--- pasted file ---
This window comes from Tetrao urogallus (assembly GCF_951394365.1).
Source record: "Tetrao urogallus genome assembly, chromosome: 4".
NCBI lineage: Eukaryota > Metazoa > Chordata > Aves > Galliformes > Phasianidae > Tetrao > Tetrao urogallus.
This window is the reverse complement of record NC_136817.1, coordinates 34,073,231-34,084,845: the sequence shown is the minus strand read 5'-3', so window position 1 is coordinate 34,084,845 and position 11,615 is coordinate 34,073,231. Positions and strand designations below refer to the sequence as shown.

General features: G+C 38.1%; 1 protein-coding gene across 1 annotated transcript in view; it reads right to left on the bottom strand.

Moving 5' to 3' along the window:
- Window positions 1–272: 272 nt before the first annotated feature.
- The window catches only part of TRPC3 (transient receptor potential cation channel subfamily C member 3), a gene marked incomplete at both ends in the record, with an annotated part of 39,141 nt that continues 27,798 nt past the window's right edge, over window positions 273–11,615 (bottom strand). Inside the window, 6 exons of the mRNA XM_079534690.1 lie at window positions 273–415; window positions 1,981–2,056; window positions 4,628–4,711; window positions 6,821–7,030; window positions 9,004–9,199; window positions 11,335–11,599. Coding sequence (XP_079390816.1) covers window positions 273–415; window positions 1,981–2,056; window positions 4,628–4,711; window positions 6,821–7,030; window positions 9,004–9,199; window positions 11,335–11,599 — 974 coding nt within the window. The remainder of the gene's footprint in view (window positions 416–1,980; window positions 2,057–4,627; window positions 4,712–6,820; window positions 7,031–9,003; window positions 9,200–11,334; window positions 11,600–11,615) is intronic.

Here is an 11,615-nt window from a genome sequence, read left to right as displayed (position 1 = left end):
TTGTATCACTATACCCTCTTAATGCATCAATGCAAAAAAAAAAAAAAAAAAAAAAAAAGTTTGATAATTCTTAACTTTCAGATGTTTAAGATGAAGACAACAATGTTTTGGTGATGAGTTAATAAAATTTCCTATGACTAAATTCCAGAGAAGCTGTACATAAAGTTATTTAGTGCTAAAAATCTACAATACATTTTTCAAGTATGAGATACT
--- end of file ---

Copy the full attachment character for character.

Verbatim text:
This window comes from Tetrao urogallus (assembly GCF_951394365.1).
Source record: "Tetrao urogallus genome assembly, chromosome: 4".
NCBI lineage: Eukaryota > Metazoa > Chordata > Aves > Galliformes > Phasianidae > Tetrao > Tetrao urogallus.
This window is the reverse complement of record NC_136817.1, coordinates 34,073,231-34,084,845: the sequence shown is the minus strand read 5'-3', so window position 1 is coordinate 34,084,845 and position 11,615 is coordinate 34,073,231. Positions and strand designations below refer to the sequence as shown.

General features: G+C 38.1%; 1 protein-coding gene across 1 annotated transcript in view; it reads right to left on the bottom strand.

Moving 5' to 3' along the window:
- Window positions 1–272: 272 nt before the first annotated feature.
- The window catches only part of TRPC3 (transient receptor potential cation channel subfamily C member 3), a gene marked incomplete at both ends in the record, with an annotated part of 39,141 nt that continues 27,798 nt past the window's right edge, over window positions 273–11,615 (bottom strand). Inside the window, 6 exons of the mRNA XM_079534690.1 lie at window positions 273–415; window positions 1,981–2,056; window positions 4,628–4,711; window positions 6,821–7,030; window positions 9,004–9,199; window positions 11,335–11,599. Coding sequence (XP_079390816.1) covers window positions 273–415; window positions 1,981–2,056; window positions 4,628–4,711; window positions 6,821–7,030; window positions 9,004–9,199; window positions 11,335–11,599 — 974 coding nt within the window. The remainder of the gene's footprint in view (window positions 416–1,980; window positions 2,057–4,627; window positions 4,712–6,820; window positions 7,031–9,003; window positions 9,200–11,334; window positions 11,600–11,615) is intronic.

Here is an 11,615-nt window from a genome sequence, read left to right as displayed (position 1 = left end):
TTGTATCACTATACCCTCTTAATGCATCAATGCAAAAAAAAAAAAAAAAAAAAAAAAAGTTTGATAATTCTTAACTTTCAGATGTTTAAGATGAAGACAACAATGTTTTGGTGATGAGTTAATAAAATTTCCTATGACTAAATTCCAGAGAAGCTGTACATAAAGTTATTTAGTGCTAAAAATCTACAATACATTTTTCAAGTATGAGATACT